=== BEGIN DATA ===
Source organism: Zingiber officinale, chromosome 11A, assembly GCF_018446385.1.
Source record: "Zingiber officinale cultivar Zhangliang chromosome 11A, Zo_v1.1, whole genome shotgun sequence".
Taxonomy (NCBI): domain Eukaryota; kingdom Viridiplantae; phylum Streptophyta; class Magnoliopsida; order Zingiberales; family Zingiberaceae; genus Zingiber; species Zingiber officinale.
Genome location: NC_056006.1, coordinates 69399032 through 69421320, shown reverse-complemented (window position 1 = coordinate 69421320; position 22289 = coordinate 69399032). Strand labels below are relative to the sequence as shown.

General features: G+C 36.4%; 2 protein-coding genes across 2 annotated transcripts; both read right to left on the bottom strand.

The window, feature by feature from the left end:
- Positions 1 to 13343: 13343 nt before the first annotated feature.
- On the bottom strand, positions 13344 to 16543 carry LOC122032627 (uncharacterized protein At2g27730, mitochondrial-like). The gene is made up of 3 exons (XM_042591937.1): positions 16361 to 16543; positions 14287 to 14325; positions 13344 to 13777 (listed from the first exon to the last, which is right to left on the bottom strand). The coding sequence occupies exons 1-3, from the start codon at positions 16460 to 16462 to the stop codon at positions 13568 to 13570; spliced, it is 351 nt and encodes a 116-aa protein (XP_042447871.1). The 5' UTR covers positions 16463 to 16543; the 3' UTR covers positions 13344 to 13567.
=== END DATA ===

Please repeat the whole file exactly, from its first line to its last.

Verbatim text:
Source organism: Zingiber officinale, chromosome 11A, assembly GCF_018446385.1.
Source record: "Zingiber officinale cultivar Zhangliang chromosome 11A, Zo_v1.1, whole genome shotgun sequence".
Taxonomy (NCBI): domain Eukaryota; kingdom Viridiplantae; phylum Streptophyta; class Magnoliopsida; order Zingiberales; family Zingiberaceae; genus Zingiber; species Zingiber officinale.
Genome location: NC_056006.1, coordinates 69399032 through 69421320, shown reverse-complemented (window position 1 = coordinate 69421320; position 22289 = coordinate 69399032). Strand labels below are relative to the sequence as shown.

General features: G+C 36.4%; 2 protein-coding genes across 2 annotated transcripts; both read right to left on the bottom strand.

The window, feature by feature from the left end:
- Positions 1 to 13343: 13343 nt before the first annotated feature.
- On the bottom strand, positions 13344 to 16543 carry LOC122032627 (uncharacterized protein At2g27730, mitochondrial-like). The gene is made up of 3 exons (XM_042591937.1): positions 16361 to 16543; positions 14287 to 14325; positions 13344 to 13777 (listed from the first exon to the last, which is right to left on the bottom strand). The coding sequence occupies exons 1-3, from the start codon at positions 16460 to 16462 to the stop codon at positions 13568 to 13570; spliced, it is 351 nt and encodes a 116-aa protein (XP_042447871.1). The 5' UTR covers positions 16463 to 16543; the 3' UTR covers positions 13344 to 13567.